Filing a Third-Party Car Insurance Claim After an Accident

If the at-fault driver has liability car accident coverage, you might be able to file a claim with their insurance company.

By , J.D., University of San Francisco School of Law

When you've been involved in a car accident, you might have the option of filing an insurance claim—for your injuries and/or your vehicle damage—directly with the at-fault driver's car insurance company. This is known as a "third party" claim.

What Is a Third-Party Car Insurance Claim?

When you file a claim with another person's insurance company, usually under their liability coverage, that's considered a "third party" insurance claim. These kinds of claims are so named because, as someone who's not one of the two primary parties in the insurer-insured relationship, you're considered an outside (or third) party.

If you suffer injuries and/or incur vehicle damage in a car accident, filing a third-party car insurance claim will usually be an option when:

  • another person (i.e. an insured driver) was completely (or at least mostly) at fault for the accident, and
  • that other person has liability car insurance, which could cover your injuries and property damage.

Third-Party Car Insurance Claims: How to File an Insurance Claim Against the Other Driver

After you report the accident to your own car insurance company, they might help you get a third-party claim started with the other driver's insurance company, and they may even facilitate things, at least initially. If your insurance company doesn't offer to help, getting a third-party claim started on your own isn't usually a big deal.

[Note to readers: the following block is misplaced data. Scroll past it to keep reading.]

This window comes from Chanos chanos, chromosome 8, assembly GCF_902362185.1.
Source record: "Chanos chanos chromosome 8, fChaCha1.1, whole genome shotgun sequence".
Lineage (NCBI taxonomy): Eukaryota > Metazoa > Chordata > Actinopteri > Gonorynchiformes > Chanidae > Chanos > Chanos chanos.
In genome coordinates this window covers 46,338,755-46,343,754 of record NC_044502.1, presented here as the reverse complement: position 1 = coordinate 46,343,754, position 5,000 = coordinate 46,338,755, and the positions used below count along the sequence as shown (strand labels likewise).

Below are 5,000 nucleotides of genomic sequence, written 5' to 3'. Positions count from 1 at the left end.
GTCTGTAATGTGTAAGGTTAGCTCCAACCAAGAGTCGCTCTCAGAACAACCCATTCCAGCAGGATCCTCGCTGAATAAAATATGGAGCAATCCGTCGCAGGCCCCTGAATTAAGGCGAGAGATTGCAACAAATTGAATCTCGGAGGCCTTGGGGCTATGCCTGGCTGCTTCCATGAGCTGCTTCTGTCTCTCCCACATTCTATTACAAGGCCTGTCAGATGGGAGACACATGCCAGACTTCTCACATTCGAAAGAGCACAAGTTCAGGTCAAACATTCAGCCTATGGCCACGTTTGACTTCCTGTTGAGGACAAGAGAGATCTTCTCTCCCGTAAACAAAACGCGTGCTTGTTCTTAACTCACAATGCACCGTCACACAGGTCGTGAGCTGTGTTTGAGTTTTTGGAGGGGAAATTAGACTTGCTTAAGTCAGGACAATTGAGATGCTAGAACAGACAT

The other driver's insurance company will most likely have an online claim portal or mobile app you can use to initiate the claim process.

At the very least, an online search for the other driver's car insurance company will bring up a phone number you can call. From there, an insurance company representative can let you know how to proceed with a third-party claim.

However you initiate the process, starting the claim usually means providing some basic information about yourself and the accident, usually including:

  • your name
  • your email address
  • the date of the accident
  • the other driver's name, and
  • the other driver's car insurance policy number.

Things are likely to proceed over email from there, at least initially.

Of course, even at this early stage, you might turn your claim over to an experienced car accident lawyer and let them figure out the right approach to getting the best result.

Working With the Insurance Adjuster In a Third Party Claim

When you're filing a third-party claim, you'll need to work with (and not against) the insurance adjuster, to some extent. After all, you're asking the insurance company to compensate you for your car accident-related losses. Filing the claim and then refusing to cooperate with the adjuster's investigation and evaluation is sure to guarantee a bad outcome.

While it's important to cooperate with the adjuster, there are limits. You're under no obligation to give in to an unacceptable settlement demand, or to continue to try to negotiate a fair result if it seems like the adjuster just isn't taking you or your claim seriously.

Let's take a closer look at some of the main points of your car accident claim that the insurance adjuster is going to be concerned with, and some key steps in the process.

Establishing Fault for the Car Accident

As the term for the coverage suggests, a third-party claim filed under another driver's liability insurance coverage requires that the other driver be, in fact, liable (at fault) for the car accident. In some situations, the other driver's insurance company will accept that its insured was liable for the crash. That's especially true if:

  • it was a rear-end crash (where fault almost always lies with the tailing driver), or
  • a police report, numerous witnesses, and other evidence points to the insured as the at-fault driver.

If fault for the accident isn't clear, and you're getting significant pushback from the other driver's insurance company, it might make sense to discuss your situation with an experienced car accident lawyer.

Substantiating Your Injuries and Other Accident-Related Losses ("Damages")